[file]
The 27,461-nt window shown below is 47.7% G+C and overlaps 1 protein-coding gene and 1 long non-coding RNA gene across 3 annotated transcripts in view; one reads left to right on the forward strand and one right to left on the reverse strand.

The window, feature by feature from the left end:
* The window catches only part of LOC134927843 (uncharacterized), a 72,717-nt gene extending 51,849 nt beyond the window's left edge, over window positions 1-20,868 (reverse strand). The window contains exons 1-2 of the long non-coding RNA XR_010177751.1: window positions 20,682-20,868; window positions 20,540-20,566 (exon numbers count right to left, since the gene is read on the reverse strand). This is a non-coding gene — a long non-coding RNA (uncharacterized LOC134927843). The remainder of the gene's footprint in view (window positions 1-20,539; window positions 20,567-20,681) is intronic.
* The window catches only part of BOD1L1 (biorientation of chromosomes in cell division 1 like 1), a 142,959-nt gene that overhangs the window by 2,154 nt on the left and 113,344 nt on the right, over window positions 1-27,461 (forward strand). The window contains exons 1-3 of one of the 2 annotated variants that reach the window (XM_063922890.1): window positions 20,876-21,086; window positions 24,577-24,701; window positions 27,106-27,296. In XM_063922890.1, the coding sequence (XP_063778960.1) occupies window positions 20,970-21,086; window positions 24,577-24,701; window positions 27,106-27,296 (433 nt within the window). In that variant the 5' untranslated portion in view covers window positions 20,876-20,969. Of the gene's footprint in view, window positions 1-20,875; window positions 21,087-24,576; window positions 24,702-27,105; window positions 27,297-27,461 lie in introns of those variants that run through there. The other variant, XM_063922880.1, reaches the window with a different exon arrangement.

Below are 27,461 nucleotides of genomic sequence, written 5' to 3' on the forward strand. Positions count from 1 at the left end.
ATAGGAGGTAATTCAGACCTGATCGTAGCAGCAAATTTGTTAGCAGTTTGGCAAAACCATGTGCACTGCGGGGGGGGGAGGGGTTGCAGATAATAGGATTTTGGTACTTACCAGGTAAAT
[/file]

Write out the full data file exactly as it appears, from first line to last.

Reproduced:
The 27,461-nt window shown below is 47.7% G+C and overlaps 1 protein-coding gene and 1 long non-coding RNA gene across 3 annotated transcripts in view; one reads left to right on the forward strand and one right to left on the reverse strand.

The window, feature by feature from the left end:
* The window catches only part of LOC134927843 (uncharacterized), a 72,717-nt gene extending 51,849 nt beyond the window's left edge, over window positions 1-20,868 (reverse strand). The window contains exons 1-2 of the long non-coding RNA XR_010177751.1: window positions 20,682-20,868; window positions 20,540-20,566 (exon numbers count right to left, since the gene is read on the reverse strand). This is a non-coding gene — a long non-coding RNA (uncharacterized LOC134927843). The remainder of the gene's footprint in view (window positions 1-20,539; window positions 20,567-20,681) is intronic.
* The window catches only part of BOD1L1 (biorientation of chromosomes in cell division 1 like 1), a 142,959-nt gene that overhangs the window by 2,154 nt on the left and 113,344 nt on the right, over window positions 1-27,461 (forward strand). The window contains exons 1-3 of one of the 2 annotated variants that reach the window (XM_063922890.1): window positions 20,876-21,086; window positions 24,577-24,701; window positions 27,106-27,296. In XM_063922890.1, the coding sequence (XP_063778960.1) occupies window positions 20,970-21,086; window positions 24,577-24,701; window positions 27,106-27,296 (433 nt within the window). In that variant the 5' untranslated portion in view covers window positions 20,876-20,969. Of the gene's footprint in view, window positions 1-20,875; window positions 21,087-24,576; window positions 24,702-27,105; window positions 27,297-27,461 lie in introns of those variants that run through there. The other variant, XM_063922880.1, reaches the window with a different exon arrangement.

Below are 27,461 nucleotides of genomic sequence, written 5' to 3' on the forward strand. Positions count from 1 at the left end.
ATAGGAGGTAATTCAGACCTGATCGTAGCAGCAAATTTGTTAGCAGTTTGGCAAAACCATGTGCACTGCGGGGGGGGGAGGGGTTGCAGATAATAGGATTTTGGTACTTACCAGGTAAAT